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The Faces of Four Americans Killed in Iraq and AfghanistanSalem-News.com
Too many members of the military die without any fanfare whatsoever.
(SALEM, Ore.) - Four American soldiers have died over the course of the last eight days in Iraq and Afghanistan. For the first time, Salem-News.com was able to publish photos of all of the soldiers, adding a face to a name of those lost at war.
The soldiers all had active MySpace pages and anyone who would take the time to look at their pages, would see the full lives that each of these guys had.
For many Americans, it is easier to not hear, see or read these reports in the first place. They prefer an apathetic approach where ignorance is bliss.
This allows people to go on without worrying about the bitter conflicts the United States in involved in or knowing very much about the lives that are lost.
Media sources largely ignore what takes place in both combat theaters and they have been doing it for a long time. I could not get a single Portland, Oregon TV news station to buy my coverage of the Oregon Guard in Iraq last summer.
I was a correspondent from the war theater in Afghanistan in 2006 and 2007 for the Portland FOX station, but interest in Iraq was ultimately zero. This lack of coverage has allowed Americans to remain very disconnected from the developments in both places that are both positive and negative.
We may never know anything about the people of Iraq and Afghanistan who die in the fighting, but thanks to social networking sites like MySpace, we have the opportunity to know something about them.
29-year old Raul Moncada of Madera, California, was obviously taken with his little girl. He has plenty of photos of them together doing all kinds of different family activities.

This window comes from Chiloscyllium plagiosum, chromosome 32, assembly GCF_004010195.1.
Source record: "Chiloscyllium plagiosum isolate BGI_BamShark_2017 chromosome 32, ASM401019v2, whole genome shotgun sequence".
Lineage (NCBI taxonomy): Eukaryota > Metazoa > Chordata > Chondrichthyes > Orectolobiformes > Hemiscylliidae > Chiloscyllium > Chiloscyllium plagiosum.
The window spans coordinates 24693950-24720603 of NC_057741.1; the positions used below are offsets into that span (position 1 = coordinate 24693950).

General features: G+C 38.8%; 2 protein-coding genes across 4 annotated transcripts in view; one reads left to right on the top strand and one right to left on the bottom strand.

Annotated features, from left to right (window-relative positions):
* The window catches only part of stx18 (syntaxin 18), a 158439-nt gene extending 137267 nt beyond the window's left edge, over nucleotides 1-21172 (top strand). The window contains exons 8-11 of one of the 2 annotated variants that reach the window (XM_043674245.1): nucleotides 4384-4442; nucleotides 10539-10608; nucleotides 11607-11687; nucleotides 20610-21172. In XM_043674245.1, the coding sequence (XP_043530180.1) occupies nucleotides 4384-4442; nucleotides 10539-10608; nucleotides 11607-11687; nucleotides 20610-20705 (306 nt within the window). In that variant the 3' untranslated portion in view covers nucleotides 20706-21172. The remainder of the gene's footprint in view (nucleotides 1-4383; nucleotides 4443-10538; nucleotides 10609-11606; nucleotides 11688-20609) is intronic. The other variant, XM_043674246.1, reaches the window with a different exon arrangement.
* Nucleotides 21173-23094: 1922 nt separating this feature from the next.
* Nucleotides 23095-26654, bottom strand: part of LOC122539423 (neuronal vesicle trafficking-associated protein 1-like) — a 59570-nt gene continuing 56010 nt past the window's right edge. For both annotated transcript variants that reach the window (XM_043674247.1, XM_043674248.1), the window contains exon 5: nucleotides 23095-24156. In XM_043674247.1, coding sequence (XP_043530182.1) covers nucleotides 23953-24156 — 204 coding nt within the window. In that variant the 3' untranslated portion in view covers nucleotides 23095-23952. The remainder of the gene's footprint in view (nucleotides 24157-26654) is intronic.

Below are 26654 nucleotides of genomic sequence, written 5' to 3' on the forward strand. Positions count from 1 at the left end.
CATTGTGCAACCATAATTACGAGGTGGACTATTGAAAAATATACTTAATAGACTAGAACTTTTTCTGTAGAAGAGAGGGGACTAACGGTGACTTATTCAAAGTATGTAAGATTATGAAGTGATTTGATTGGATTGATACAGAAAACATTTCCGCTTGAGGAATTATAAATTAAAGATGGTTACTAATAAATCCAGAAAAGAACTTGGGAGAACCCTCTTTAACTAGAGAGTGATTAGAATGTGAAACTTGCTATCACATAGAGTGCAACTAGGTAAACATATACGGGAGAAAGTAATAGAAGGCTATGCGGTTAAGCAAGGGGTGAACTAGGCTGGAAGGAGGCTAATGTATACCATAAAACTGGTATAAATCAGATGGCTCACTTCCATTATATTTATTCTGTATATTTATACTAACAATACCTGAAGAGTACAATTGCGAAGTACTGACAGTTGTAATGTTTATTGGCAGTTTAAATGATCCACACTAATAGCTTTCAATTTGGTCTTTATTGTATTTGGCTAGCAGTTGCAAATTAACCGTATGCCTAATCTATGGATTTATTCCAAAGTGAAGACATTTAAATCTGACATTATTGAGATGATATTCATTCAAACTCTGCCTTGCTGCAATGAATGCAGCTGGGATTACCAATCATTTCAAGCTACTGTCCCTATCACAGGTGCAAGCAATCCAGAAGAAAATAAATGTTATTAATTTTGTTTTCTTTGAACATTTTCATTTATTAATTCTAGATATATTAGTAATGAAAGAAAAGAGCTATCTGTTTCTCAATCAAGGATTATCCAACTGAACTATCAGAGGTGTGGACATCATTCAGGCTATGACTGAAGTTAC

He had been in the Army for some time and he was a really devoted Dallas Cowboys fan. That wasn't it either, Raul has a whole photo album on his MySpace page featuring his photos from the Baseball Hall of Fame.
He had taken trips to places like New York City, Boston and San Francisco, each time taking great photos that are featured in albums on his MySpace site.
He looked great in his dress uniform and he had rows of ribbons representing his medals and military achievements.
Sergeant Raul Moncada died April 13th near Baghdad, Iraq.
His death was a result of wounds that he sustained when an explosive device detonated near his vehicle.
He was assigned to the 563rd Military Police Company, 91st Military Police Battalion, 10th Sustainment Brigade, 10th Mountain Division (Light Infantry), Fort Drum, New York.
21-year old "Rick" Dewater was really into riding his quad off road and he didn't hesitate to "go for air" on the big jumps.
Rick didn't just play guitar; he had an entire guitar collection, and he was sure to include photos of these awesome instruments on his site.
He captioned the photo album with guitars, "ahh, the collection....what would i do without it?"
In his own words, about himself, Rick said, "I like the outdoors. I fish, camp, paintball....all that cool outdoor stuff. I'm into cruisin around with my buddies around town, and gotta throw in some stupid s&%t from time to time, you know? Just stuff for a good laugh from time to time. I like playin my guitars too. been playing on and off a few years."